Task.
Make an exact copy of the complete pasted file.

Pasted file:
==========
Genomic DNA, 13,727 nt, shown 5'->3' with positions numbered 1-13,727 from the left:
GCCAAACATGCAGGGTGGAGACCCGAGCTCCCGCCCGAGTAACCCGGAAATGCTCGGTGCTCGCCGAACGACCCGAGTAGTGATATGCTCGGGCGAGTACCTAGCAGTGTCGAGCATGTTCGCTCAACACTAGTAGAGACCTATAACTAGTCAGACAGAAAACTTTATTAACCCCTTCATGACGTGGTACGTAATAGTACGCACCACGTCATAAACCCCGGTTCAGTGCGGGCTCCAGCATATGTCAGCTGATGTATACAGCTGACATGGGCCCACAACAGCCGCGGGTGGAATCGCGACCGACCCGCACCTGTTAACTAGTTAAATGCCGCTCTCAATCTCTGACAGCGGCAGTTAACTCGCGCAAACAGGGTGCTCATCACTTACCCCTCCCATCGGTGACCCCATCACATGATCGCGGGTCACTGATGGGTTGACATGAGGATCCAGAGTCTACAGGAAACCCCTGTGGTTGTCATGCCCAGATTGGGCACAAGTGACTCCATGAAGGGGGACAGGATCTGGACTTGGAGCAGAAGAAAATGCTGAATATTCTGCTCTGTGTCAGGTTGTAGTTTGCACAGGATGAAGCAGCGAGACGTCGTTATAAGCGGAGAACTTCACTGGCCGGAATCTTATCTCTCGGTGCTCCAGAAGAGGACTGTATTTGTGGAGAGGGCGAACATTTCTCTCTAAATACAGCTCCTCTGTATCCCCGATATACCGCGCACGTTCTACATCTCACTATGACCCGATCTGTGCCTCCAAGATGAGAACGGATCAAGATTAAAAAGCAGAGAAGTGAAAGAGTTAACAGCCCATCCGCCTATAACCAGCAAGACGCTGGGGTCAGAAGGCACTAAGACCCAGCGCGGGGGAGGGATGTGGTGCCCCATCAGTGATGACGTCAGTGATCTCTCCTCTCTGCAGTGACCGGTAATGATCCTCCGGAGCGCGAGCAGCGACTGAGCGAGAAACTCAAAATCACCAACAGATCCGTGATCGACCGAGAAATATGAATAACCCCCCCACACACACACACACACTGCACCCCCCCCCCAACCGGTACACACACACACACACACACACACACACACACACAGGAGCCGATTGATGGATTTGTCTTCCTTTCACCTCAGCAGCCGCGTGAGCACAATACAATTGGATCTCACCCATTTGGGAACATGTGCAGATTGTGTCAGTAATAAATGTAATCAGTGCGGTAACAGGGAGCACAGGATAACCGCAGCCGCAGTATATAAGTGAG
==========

Genomic DNA, 13,727 nt, shown 5'->3' with positions numbered 1-13,727 from the left:
GCCAAACATGCAGGGTGGAGACCCGAGCTCCCGCCCGAGTAACCCGGAAATGCTCGGTGCTCGCCGAACGACCCGAGTAGTGATATGCTCGGGCGAGTACCTAGCAGTGTCGAGCATGTTCGCTCAACACTAGTAGAGACCTATAACTAGTCAGACAGAAAACTTTATTAACCCCTTCATGACGTGGTACGTAATAGTACGCACCACGTCATAAACCCCGGTTCAGTGCGGGCTCCAGCATATGTCAGCTGATGTATACAGCTGACATGGGCCCACAACAGCCGCGGGTGGAATCGCGACCGACCCGCACCTGTTAACTAGTTAAATGCCGCTCTCAATCTCTGACAGCGGCAGTTAACTCGCGCAAACAGGGTGCTCATCACTTACCCCTCCCATCGGTGACCCCATCACATGATCGCGGGTCACTGATGGGTTGACATGAGGATCCAGAGTCTACAGGAAACCCCTGTGGTTGTCATGCCCAGATTGGGCACAAGTGACTCCATGAAGGGGGACAGGATCTGGACTTGGAGCAGAAGAAAATGCTGAATATTCTGCTCTGTGTCAGGTTGTAGTTTGCACAGGATGAAGCAGCGAGACGTCGTTATAAGCGGAGAACTTCACTGGCCGGAATCTTATCTCTCGGTGCTCCAGAAGAGGACTGTATTTGTGGAGAGGGCGAACATTTCTCTCTAAATACAGCTCCTCTGTATCCCCGATATACCGCGCACGTTCTACATCTCACTATGACCCGATCTGTGCCTCCAAGATGAGAACGGATCAAGATTAAAAAGCAGAGAAGTGAAAGAGTTAACAGCCCATCCGCCTATAACCAGCAAGACGCTGGGGTCAGAAGGCACTAAGACCCAGCGCGGGGGAGGGATGTGGTGCCCCATCAGTGATGACGTCAGTGATCTCTCCTCTCTGCAGTGACCGGTAATGATCCTCCGGAGCGCGAGCAGCGACTGAGCGAGAAACTCAAAATCACCAACAGATCCGTGATCGACCGAGAAATATGAATAACCCCCCCACACACACACACACACTGCACCCCCCCCCCAACCGGTACACACACACACACACACACACACACACACACACAGGAGCCGATTGATGGATTTGTCTTCCTTTCACCTCAGCAGCCGCGTGAGCACAATACAATTGGATCTCACCCATTTGGGAACATGTGCAGATTGTGTCAGTAATAAATGTAATCAGTGCGGTAACAGGGAGCACAGGATAACCGCAGCCGCAGTATATAAGTGAG